Work with SQL stored procedures
A stored procedure is a collection of statements that can be called from other queries or other stored procedures. A procedure can take input arguments and return values as output. You name and store a procedure in a BigQuery dataset. A stored procedure can access or modify data across multiple datasets by multiple users. It can also contain a multi-statement query.
Some stored procedures are built into BigQuery and don't need to be created. These are called system procedures and you can learn more about them in the System procedures reference.
Stored procedures support procedural language statements, which let you do things like define variables and implement control flow. You can learn more about procedural language statements in the Procedural language reference.
Create a stored procedure
To create a procedure, use the
In the following conceptual example,
the procedure and the body of the procedure appears between
CREATE PROCEDURE dataset_name.procedure_name() BEGIN -- statements here END
The following example shows a procedure that contains a multi-statement query.
The multi-statement query sets a variable, runs an
INSERT statement, and
displays the result as a formatted text string.
CREATE OR REPLACE PROCEDURE mydataset.create_customer() BEGIN DECLARE id STRING; SET id = GENERATE_UUID(); INSERT INTO mydataset.customers (customer_id) VALUES(id); SELECT FORMAT("Created customer %s", id); END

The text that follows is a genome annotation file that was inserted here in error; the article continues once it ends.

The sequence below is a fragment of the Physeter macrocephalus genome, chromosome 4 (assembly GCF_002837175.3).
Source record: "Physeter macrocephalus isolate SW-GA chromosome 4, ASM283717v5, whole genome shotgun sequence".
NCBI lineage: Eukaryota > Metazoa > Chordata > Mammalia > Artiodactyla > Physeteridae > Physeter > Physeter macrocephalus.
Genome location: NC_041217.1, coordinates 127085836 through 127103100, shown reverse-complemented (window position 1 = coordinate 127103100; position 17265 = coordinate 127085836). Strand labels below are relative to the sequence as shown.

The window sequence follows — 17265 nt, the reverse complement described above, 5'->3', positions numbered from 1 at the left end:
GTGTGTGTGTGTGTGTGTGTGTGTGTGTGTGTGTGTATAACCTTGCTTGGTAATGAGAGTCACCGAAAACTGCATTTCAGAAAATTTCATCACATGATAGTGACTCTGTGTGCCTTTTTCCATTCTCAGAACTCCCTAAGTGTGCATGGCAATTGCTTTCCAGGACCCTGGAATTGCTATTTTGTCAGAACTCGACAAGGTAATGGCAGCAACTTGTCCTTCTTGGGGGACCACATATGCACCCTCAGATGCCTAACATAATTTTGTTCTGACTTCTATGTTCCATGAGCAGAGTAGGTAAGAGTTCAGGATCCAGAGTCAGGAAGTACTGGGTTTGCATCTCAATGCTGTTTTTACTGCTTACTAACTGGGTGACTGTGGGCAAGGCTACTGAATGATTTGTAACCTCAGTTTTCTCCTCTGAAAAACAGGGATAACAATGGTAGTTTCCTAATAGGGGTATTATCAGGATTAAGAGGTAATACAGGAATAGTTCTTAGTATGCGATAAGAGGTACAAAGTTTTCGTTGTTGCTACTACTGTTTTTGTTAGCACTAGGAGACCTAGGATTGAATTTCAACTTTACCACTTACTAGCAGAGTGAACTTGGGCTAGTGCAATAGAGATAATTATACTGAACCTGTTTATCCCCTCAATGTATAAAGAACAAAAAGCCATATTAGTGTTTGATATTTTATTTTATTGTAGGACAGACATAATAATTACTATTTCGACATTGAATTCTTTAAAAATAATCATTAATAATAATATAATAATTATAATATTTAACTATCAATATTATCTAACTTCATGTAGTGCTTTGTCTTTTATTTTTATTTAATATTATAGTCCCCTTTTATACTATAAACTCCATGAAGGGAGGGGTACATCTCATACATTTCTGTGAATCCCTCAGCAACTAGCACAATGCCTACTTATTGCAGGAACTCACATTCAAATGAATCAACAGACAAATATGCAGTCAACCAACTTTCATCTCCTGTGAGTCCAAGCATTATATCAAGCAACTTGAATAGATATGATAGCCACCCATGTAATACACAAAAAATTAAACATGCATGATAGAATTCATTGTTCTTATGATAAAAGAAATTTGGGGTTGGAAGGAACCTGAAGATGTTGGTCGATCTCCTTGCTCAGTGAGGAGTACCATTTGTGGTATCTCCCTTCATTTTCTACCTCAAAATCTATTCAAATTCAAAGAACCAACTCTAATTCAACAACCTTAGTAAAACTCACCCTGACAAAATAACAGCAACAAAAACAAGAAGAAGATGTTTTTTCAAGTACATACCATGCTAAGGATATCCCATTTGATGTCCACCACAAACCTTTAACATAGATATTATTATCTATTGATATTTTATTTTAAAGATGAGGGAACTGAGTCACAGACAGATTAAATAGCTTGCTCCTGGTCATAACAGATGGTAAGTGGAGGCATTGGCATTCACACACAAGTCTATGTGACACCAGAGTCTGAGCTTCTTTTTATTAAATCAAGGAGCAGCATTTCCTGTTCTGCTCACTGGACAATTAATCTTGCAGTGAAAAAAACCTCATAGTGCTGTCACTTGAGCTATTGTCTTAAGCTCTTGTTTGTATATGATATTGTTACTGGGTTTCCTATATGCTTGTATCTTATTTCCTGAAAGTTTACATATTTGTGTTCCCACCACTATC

In the preceding example, the name of the procedure is
mydataset.create_customer, and the body of procedure appears between
To call the procedure, use the
Pass a value in with an input parameter
A procedure can have input parameters. An input parameter allows input for a procedure, but does not allow output.
CREATE OR REPLACE PROCEDURE mydataset.create_customer(name STRING) BEGIN DECLARE id STRING; SET id = GENERATE_UUID(); INSERT INTO mydataset.customers (customer_id, name) VALUES(id, name); SELECT FORMAT("Created customer %s (%s)", id, name); END
Pass a value out with an output parameter
A procedure can have output parameters. An output parameter returns a value
from the procedure, but does not allow input for the procedure. To create an
output parameter, use the
OUT keyword before the name of the parameter.
For example, this version of the procedure returns the new customer ID through
CREATE OR REPLACE PROCEDURE mydataset.create_customer(name STRING, OUT id STRING) BEGIN SET id = GENERATE_UUID(); INSERT INTO mydataset.customers (customer_id, name) VALUES(id, name); SELECT FORMAT("Created customer %s (%s)", id, name); END
To call this procedure, you must use a variable to receive the output value:
--- Create a new customer record. DECLARE id STRING; CALL mydataset.create_customer("alice",id); --- Display the record. SELECT * FROM mydataset.customers WHERE customer_id = id;
Pass a value in and out with an input/output parameter
A procedure can also have input/output parameters. An input/output parameter
returns a value from the procedure and also accepts input for the procedure. To
create an input/output parameter, use the
INOUT keyword before the name of the
parameter. For more information, see
You can authorize stored procedures as routines. Authorized routines let you share query results with specific users or groups without giving them access to the underlying tables that generated the results. For example, an authorized routine can compute an aggregation over data or look up a table value and use that value in a computation.
For more information, see Authorized routines.
Call a stored procedure
To call a stored procedure after it's been created, use the
For example, the following statement calls the stored procedure
Call a system procedure
To call a built-in system procedure, use the
For example, the following statement calls the system procedure